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2018 May Education Column

Educating Residents About Intimate Partner Violence Using Didactics and Practice

Sireesha Reddy, MD; Iris Price, MA; Lola Aguiniga, LCSW 

Background

Every year, over 10 million women and men in the United States experience intimate partner violence (IPV) by a current or former partner, and approximately three million children witness IPV in their homes.1,2 Family medicine physicians, given their continuity relationships with patients, have the unique opportunity to identify and link survivors of IPV to appropriate resources. Therefore, it is imperative that we train resident physicians to effectively screen for and provide resources to patients who report personal or familial experiences with IPV.

Studies report a majority of physicians do not screen their patients for IPV. 3,4 However, the greatest predictor of providers routinely screening is having had prior training in IPV.5 A 2010 survey of family medicine residency program directors (PDs) found that IPV training is on the rise. PDs reported that their IPV training curriculum consisted primarily of clinical precepting, lectures, and case vignettes; 36% of the programs reported a domestic violence shelter experience for resident physicians, but specifics of the experience were not provided.6 Within the clinical setting, attempts to increase screening include a verbal adaptation of the written HITS (Hurts, Insults, Threatens harm, and Screams) screening tool and prompting in clinic using cue cards.4,7 In response to the push to increase knowledge about and screening of IPV within the primary care setting, our program sought to provide a hybrid didactic-experiential learning experience as part of our behavioral and women’s health rotations.

Curriculum Overview

University of California, San Francisco-Fresno Family and Community Medicine is a model for community-based training, balancing resident education with patient care services for a multicultural and underserved population, spread across both urban and rural areas. In developing our IPV curriculum, we chose to partner with the Marjaree Mason Center (MMC), Fresno County's only dedicated domestic violence center, which has provided shelter and support services to approximately 5,600 women and children annually since 1979. The experience was funded by the Song Brown Program and was part of the curriculum from 2014 to 2017. We are currently seeking additional funding sources so that we can continue to both provide patient care and offer this training to our resident physicians.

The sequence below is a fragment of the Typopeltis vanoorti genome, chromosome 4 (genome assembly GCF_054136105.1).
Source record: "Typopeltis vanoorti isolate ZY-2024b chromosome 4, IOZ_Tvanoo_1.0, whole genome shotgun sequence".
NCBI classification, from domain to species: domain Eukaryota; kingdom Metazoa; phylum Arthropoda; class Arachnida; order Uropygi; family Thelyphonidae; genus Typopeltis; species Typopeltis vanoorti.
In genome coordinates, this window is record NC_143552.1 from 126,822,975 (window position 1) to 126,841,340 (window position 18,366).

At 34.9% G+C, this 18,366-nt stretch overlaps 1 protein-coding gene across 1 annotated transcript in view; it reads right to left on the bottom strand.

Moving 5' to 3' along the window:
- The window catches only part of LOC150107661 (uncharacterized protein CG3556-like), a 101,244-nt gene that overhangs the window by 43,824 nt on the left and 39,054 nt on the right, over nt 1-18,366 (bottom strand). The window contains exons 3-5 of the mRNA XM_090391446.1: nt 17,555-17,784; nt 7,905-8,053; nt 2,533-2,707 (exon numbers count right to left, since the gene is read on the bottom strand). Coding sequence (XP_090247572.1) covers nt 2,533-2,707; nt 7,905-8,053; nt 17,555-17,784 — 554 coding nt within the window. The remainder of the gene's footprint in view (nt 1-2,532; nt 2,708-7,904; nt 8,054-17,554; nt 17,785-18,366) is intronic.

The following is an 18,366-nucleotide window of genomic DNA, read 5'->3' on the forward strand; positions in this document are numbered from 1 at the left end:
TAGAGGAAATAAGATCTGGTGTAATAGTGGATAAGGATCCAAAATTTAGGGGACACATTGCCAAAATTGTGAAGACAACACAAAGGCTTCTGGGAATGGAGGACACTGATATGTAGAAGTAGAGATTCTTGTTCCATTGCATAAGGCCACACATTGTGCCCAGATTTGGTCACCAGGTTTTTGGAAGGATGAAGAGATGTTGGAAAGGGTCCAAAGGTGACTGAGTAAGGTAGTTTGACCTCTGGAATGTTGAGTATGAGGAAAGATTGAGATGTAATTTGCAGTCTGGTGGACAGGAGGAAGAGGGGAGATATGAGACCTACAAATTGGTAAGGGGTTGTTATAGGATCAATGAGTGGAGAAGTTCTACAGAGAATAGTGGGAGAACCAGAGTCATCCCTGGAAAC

The required hybrid experience consisted of didactic lectures and an onsite rotation at MMC, where residents spent one afternoon per week for a 4-week block. Residents also had required reading and completed a suspicious injury report on a fictional case. This report is required by California penal code for physical abuse not against children or the elderly, or sexual assault of adults or children. At the MMC, residents led interactive health-related educational sessions on topics such as mental health, health care maintenance, nutrition, and parenting, followed by an open Q&A. 

After the educational session, the clinic opened for the remainder of the afternoon, and the residents provided basic medical services. The shelter gave us a room that was converted into our walk-in clinic. Through this service-learning experience, we sought to increase knowledge of IPV and the comfort level of our resident physicians when serving survivors and their families while providing outpatient services and resources. The continuity clinic site for the residency is one mile from the shelter. If further testing or a higher level of care was necessary, appointments could be made with the same resident who treated the survivors, allowing for continuity of care.